urolincs

An exploration of men’s experiences of learning intermittent self-catheterisation with a silicone catheter

Abstract

Intermittent self-catheterisation (ISC) is the method of choice for men with lower urinary tract symptoms who need to drain retained urine from the bladder. It is preferred to using an indwelling urinary catheter as it has lower risks of complications and catheter-associated urinary tract infection. Learning ISC can be challenging for men initially but, with the support of knowledgeable nurses experienced in teaching ISC, the technique can be learned, accepted and normalised, improving symptom control and quality of life. This paper discusses the results of a survey exploring men’s experiences of learning ISC with the Hydrosil Go (C.R. Bard Inc-now part of Becton, Dickinson and Company) silicone catheter and to highlight issues important to men when learning and living with ISC. The survey collected data from four countries: UK, France, Netherlands and Italy. It aims to help nurses who teach ISC and inform them to discuss what matters to men when learning and living with ISC.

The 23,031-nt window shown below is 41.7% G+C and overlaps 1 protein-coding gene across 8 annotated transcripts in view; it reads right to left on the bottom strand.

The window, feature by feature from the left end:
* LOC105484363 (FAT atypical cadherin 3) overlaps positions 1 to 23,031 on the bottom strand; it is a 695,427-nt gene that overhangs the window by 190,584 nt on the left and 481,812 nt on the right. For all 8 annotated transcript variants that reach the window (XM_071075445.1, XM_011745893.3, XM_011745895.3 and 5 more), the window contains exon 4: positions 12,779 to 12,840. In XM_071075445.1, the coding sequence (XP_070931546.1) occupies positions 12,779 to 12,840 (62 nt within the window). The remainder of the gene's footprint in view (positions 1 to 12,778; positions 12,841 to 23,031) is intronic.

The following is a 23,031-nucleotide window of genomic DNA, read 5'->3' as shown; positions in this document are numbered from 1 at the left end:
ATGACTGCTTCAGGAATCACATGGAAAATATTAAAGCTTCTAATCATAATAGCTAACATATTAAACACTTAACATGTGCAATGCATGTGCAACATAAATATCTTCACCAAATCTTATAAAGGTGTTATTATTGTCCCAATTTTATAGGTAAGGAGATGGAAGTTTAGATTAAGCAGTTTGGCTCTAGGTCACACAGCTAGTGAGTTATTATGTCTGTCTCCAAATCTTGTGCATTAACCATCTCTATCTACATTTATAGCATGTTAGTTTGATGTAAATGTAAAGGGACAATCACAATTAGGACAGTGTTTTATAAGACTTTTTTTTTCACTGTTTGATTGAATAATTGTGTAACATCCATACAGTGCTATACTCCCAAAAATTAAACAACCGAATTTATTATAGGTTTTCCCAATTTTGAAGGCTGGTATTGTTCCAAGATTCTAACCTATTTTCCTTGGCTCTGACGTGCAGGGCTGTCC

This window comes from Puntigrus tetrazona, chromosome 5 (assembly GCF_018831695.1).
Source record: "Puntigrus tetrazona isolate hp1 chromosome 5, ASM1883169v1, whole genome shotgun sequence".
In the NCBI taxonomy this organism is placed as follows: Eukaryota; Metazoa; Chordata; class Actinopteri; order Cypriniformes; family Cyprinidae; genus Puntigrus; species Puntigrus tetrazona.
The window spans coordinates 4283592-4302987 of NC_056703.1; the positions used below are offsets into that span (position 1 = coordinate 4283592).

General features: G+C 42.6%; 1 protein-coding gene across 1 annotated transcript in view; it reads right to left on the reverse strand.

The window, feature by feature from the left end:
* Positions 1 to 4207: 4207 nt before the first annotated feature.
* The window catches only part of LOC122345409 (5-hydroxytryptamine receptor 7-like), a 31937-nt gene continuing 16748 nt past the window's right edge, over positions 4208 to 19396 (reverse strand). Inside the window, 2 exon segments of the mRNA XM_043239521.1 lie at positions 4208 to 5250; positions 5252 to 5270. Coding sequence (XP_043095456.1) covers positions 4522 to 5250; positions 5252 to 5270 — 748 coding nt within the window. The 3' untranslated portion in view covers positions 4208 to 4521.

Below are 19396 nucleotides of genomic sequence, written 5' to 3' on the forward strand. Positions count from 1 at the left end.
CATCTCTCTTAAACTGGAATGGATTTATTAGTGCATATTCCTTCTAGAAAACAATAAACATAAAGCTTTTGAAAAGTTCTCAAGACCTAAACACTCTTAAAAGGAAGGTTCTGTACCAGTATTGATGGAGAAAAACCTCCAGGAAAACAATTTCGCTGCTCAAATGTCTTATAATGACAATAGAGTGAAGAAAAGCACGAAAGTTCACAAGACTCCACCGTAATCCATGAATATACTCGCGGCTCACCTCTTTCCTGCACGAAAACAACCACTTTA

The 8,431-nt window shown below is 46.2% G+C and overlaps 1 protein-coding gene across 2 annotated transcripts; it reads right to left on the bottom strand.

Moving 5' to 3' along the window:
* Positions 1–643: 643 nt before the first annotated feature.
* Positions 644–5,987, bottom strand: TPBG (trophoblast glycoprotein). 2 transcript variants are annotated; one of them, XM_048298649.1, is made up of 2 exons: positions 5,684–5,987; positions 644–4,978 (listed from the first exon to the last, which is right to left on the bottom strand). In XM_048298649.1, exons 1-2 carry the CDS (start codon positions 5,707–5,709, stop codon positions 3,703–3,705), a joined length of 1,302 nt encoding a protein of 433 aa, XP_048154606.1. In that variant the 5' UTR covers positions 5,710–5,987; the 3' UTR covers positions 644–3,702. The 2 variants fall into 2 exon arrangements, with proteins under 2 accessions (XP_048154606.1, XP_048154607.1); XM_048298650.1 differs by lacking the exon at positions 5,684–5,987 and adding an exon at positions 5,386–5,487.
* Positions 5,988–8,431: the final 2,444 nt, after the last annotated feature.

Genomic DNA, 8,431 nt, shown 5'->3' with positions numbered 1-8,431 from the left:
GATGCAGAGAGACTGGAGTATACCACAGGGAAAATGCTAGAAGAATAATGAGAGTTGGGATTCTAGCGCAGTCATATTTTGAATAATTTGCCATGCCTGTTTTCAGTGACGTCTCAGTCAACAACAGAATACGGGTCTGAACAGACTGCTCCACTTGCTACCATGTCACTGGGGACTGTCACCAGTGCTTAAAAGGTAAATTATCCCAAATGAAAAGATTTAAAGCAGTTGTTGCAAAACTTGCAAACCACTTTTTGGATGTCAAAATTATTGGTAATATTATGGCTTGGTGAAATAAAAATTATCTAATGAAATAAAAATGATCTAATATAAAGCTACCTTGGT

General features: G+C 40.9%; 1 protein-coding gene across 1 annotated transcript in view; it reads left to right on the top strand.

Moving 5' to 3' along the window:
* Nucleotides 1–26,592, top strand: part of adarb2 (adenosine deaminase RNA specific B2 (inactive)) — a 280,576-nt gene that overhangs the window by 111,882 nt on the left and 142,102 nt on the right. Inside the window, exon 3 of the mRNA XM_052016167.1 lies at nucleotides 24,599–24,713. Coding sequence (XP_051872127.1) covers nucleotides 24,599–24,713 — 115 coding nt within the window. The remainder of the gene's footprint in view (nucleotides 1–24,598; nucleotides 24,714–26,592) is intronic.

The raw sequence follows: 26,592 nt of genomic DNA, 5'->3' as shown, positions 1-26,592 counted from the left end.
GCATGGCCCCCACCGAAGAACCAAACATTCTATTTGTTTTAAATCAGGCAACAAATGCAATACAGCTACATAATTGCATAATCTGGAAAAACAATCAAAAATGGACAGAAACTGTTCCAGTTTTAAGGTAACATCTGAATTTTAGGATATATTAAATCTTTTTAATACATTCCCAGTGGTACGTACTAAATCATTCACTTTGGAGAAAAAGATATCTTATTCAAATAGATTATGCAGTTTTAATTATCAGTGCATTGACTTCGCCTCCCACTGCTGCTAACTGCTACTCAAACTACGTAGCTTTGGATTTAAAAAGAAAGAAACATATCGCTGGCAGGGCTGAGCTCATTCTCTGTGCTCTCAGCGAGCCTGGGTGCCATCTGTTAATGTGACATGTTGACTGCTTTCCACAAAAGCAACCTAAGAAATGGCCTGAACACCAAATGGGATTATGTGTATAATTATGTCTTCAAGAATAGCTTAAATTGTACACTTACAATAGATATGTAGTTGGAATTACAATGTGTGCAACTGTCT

References:
Pandey, V. K., Srivastava, K. R., Ajmal, G., Thakur, V. K., Gupta, V. K., Upadhyay, S. N., & Mishra, P. K. (2019). Differential Susceptibility of Catheter Biomaterials to Biofilm-Associated Infections and Their Remedy by Drug-Encapsulated Eudragit RL100 Nanoparticles. International journal of molecular sciences, 20(20), 5110. https://doi.org/10.3390/ijms20205110
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